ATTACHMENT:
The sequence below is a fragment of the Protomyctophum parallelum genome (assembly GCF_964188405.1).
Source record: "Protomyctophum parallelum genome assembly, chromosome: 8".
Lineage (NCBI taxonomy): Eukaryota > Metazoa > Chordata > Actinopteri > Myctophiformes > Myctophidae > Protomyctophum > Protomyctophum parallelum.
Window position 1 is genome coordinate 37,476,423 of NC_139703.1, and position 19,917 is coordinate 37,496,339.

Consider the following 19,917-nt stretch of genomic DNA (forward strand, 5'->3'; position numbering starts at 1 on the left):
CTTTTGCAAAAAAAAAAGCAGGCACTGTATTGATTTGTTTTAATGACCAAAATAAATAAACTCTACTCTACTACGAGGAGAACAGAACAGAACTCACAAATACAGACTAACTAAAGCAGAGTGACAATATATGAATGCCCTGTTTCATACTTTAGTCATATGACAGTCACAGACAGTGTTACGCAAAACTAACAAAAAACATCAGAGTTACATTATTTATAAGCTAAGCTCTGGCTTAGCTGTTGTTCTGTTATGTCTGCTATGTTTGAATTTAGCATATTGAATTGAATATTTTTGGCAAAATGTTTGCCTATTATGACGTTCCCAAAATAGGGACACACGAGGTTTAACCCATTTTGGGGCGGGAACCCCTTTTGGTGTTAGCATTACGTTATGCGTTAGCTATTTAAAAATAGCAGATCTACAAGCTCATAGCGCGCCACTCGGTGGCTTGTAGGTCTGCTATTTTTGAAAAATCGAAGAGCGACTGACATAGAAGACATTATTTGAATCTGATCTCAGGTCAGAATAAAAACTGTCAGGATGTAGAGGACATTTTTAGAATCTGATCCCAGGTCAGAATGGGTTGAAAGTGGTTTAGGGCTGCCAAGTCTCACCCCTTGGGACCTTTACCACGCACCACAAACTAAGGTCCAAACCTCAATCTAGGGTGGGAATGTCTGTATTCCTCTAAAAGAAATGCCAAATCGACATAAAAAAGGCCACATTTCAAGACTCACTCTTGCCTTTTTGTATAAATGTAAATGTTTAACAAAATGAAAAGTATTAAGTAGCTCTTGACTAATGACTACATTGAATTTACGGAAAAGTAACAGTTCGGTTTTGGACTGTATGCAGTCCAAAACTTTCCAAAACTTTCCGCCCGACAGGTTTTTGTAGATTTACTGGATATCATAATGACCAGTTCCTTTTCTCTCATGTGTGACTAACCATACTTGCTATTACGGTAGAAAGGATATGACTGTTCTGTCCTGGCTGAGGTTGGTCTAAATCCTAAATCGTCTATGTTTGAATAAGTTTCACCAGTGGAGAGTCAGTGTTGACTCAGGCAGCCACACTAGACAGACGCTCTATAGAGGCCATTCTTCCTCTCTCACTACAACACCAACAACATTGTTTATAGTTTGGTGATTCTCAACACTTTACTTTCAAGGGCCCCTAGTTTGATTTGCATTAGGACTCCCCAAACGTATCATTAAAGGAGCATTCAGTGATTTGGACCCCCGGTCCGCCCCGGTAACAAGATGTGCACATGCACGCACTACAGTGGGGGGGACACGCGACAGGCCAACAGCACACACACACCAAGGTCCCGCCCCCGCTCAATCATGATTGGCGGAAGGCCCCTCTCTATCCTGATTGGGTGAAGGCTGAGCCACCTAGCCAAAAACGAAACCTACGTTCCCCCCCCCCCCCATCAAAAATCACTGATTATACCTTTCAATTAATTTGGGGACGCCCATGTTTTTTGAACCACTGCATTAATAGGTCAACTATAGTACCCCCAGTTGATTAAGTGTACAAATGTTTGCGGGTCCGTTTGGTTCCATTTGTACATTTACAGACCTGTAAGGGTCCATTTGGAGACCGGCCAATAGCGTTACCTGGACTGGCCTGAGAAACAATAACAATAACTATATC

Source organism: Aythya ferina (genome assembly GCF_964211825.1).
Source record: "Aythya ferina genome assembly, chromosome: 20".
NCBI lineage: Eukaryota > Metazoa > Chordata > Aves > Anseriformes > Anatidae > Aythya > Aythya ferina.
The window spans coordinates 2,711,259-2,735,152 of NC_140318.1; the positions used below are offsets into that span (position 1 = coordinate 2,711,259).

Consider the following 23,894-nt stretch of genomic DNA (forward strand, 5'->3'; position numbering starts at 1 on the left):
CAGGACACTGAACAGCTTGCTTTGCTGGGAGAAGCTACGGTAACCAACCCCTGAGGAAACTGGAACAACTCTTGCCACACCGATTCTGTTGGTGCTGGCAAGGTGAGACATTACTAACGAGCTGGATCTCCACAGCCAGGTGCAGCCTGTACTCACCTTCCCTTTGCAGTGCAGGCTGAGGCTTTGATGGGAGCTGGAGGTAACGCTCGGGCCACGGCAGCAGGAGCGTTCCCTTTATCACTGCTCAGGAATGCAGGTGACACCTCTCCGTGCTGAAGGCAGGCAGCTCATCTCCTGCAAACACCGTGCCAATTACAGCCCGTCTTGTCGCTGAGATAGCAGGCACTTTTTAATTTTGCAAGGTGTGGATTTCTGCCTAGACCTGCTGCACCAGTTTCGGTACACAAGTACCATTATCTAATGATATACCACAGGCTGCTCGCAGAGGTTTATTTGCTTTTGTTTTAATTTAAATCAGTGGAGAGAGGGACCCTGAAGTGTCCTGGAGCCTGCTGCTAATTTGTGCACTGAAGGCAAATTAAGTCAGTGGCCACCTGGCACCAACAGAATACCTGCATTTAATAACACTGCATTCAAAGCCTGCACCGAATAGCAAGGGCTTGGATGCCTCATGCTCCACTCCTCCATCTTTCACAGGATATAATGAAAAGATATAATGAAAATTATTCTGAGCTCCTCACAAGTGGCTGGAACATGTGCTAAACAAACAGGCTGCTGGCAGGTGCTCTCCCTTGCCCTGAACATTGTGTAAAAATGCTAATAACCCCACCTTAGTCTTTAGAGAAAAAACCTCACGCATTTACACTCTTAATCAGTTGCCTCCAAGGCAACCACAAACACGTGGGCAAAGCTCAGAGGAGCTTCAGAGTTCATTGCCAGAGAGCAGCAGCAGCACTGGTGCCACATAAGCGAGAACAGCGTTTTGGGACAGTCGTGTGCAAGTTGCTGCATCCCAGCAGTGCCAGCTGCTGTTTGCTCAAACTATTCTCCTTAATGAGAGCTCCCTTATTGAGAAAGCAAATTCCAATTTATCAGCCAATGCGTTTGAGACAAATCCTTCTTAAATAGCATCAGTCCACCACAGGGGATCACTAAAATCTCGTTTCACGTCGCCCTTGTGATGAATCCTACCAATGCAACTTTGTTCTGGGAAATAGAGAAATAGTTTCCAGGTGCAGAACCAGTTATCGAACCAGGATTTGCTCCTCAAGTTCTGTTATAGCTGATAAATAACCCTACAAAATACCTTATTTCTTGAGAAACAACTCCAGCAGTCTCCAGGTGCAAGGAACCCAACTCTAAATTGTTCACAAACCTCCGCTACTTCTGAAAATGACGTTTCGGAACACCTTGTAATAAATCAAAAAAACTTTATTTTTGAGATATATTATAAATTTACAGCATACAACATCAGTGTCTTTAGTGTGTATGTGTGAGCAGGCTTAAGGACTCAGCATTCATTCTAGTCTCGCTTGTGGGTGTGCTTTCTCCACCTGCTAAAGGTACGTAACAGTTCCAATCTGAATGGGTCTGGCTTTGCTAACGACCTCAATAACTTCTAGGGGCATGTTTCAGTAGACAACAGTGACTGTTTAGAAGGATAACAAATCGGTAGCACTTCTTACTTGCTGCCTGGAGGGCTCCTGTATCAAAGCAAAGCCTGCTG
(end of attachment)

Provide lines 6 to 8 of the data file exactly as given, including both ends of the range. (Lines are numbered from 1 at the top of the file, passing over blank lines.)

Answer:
CTTTTGCAAAAAAAAAAGCAGGCACTGTATTGATTTGTTTTAATGACCAAAATAAATAAACTCTACTCTACTACGAGGAGAACAGAACAGAACTCACAAATACAGACTAACTAAAGCAGAGTGACAATATATGAATGCCCTGTTTCATACTTTAGTCATATGACAGTCACAGACAGTGTTACGCAAAACTAACAAAAAACATCAGAGTTACATTATTTATAAGCTAAGCTCTGGCTTAGCTGTTGTTCTGTTATGTCTGCTATGTTTGAATTTAGCATATTGAATTGAATATTTTTGGCAAAATGTTTGCCTATTATGACGTTCCCAAAATAGGGACACACGAGGTTTAACCCATTTTGGGGCGGGAACCCCTTTTGGTGTTAGCATTACGTTATGCGTTAGCTATTTAAAAATAGCAGATCTACAAGCTCATAGCGCGCCACTCGGTGGCTTGTAGGTCTGCTATTTTTGAAAAATCGAAGAGCGACTGACATAGAAGACATTATTTGAATCTGATCTCAGGTCAGAATAAAAACTGTCAGGATGTAGAGGACATTTTTAGAATCTGATCCCAGGTCAGAATGGGTTGAAAGTGGTTTAGGGCTGCCAAGTCTCACCCCTTGGGACCTTTACCACGCACCACAAACTAAGGTCCAAACCTCAATCTAGGGTGGGAATGTCTGTATTCCTCTAAAAGAAATGCCAAATCGACATAAAAAAGGCCACATTTCAAGACTCACTCTTGCCTTTTTGTATAAATGTAAATGTTTAACAAAATGAAAAGTATTAAGTAGCTCTTGACTAATGACTACATTGAATTTACGGAAAAGTAACAGTTCGGTTTTGGACTGTATGCAGTCCAAAACTTTCCAAAACTTTCCGCCCGACAGGTTTTTGTAGATTTACTGGATATCATAATGACCAGTTCCTTTTCTCTCATGTGTGACTAACCATACTTGCTATTACGGTAGAAAGGATATGACTGTTCTGTCCTGGCTGAGGTTGGTCTAAATCCTAAATCGTCTATGTTTGAATAAGTTTCACCAGTGGAGAGTCAGTGTTGACTCAGGCAGCCACACTAGACAGACGCTCTATAGAGGCCATTCTTCCTCTCTCACTACAACACCAACAACATTGTTTATAGTTTGGTGATTCTCAACACTTTACTTTCAAGGGCCCCTAGTTTGATTTGCATTAGGACTCCCCAAACGTATCATTAAAGGAGCATTCAGTGATTTGGACCCCCGGTCCGCCCCGGTAACAAGATGTGCACATGCACGCACTACAGTGGGGGGGACACGCGACAGGCCAACAGCACACACACACCAAGGTCCCGCCCCCGCTCAATCATGATTGGCGGAAGGCCCCTCTCTATCCTGATTGGGTGAAGGCTGAGCCACCTAGCCAAAAACGAAACCTACGTTCCCCCCCCCCCCCATCAAAAATCACTGATTATACCTTTCAATTAATTTGGGGACGCCCATGTTTTTTGAACCACTGCATTAATAGGTCAACTATAGTACCCCCAGTTGATTAAGTGTACAAATGTTTGCGGGTCCGTTTGGTTCCATTTGTACATTTACAGACCTGTAAGGGTCCATTTGGAGACCGGCCAATAGCGTTACCTGGACTGGCCTGAGAAACAATAACAATAACTATATC

Source organism: Aythya ferina (genome assembly GCF_964211825.1).
Source record: "Aythya ferina genome assembly, chromosome: 20".